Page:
Trends in 2011 We Could Live Without

Trends in 2011 We Could Live Without
As you've seen and will see as the year ends and turns into 2012, there was plenty to celebrate in the music world over the past 12 months. But with the good is always some downright irritating bullshit, which is why we've come up with a list of things we'd like to put the kibosh on. Read on and help us put an end to these aural antagonizers.

Trends in 2011 We Could Live Without:

10. Actors as Musicians

This is a problem that stretches from Rodney Dangerfield's rap album through Dogstar, but there has been a resurgence of actors trying to make it happen in the music world, as if their egos (and likely genitals) weren't being stroked enough in the more glamourous parts of showbiz. Everyone from Christopher "McLovin" Mintz-Plasse to Freaks and Geeks' John Francis Daley is tweeting up a storm about some struggling band they're sitting in on while they should be focusing on their careers. The inclusion of Michael Cera as a live bassist distracted us from how mediocre Mister Heavenly really were, while Community star Donald Glover's often cringe-worthy rapping as Childish Gambino is bafflingly accepted. There are few exceptions where screen-ready actors actually pull it off, but it would be easier for everyone if they just stuck to their day jobs.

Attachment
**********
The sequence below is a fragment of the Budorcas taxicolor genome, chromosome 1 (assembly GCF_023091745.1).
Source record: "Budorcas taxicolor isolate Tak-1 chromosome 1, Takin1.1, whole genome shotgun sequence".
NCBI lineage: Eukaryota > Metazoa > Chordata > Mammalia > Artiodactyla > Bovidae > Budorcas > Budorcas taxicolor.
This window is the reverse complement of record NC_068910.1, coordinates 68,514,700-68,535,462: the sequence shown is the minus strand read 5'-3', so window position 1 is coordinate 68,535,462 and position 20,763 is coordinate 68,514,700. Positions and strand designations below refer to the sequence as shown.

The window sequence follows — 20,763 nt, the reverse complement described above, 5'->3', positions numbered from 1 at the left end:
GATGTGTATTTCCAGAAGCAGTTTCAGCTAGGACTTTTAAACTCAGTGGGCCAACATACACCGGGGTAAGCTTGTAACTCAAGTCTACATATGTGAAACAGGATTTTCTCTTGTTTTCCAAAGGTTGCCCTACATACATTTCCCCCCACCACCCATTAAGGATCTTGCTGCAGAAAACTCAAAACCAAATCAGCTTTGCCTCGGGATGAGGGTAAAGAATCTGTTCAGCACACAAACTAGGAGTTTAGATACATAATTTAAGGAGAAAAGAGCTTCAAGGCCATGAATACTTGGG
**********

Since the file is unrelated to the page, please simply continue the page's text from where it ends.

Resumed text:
9. Every Rapper Is a Record Label

Those paying close attention to the hip-hop world will notice that every week, someone has signed to a semi-famous rapper's record label. Sure, Jay-Z had Roc-A-Fella, Eminem has Shady and Lil Wayne is making a killing from Young Money, but the family tree of record labels is getting so confusing -- especially since they're all owned by the same three companies. Now Wiz Khalifa is repping his Taylor Gang imprint, Curren$y has Jet Life and it's only a matter of time before Drake announces his inevitable October's Very Own label. Considering the majority of rap releases don't come out when they say they will, it would be better if these rappers took a break from playing entrepreneur dress-up and got their own shit in order.

8. Every Side-Project Gets Released

Speaking of musical clutter, we live in an era where every single musician has a laptop with recording software. In between albums with your main gig? Why not crank out a side-project? Trouble is, bands with a decent following are seeing all of their kinda-good ideas getting a proper release from record labels who would rather try to tap into an existing fanbase than take a risk with an unknown artist. As a result, there are countless side-projects getting a decent push from record labels, and they're all just pretty okay. Too many middle-of-the-road releases contributes to listening fatigue, which is not something we're at all happy about.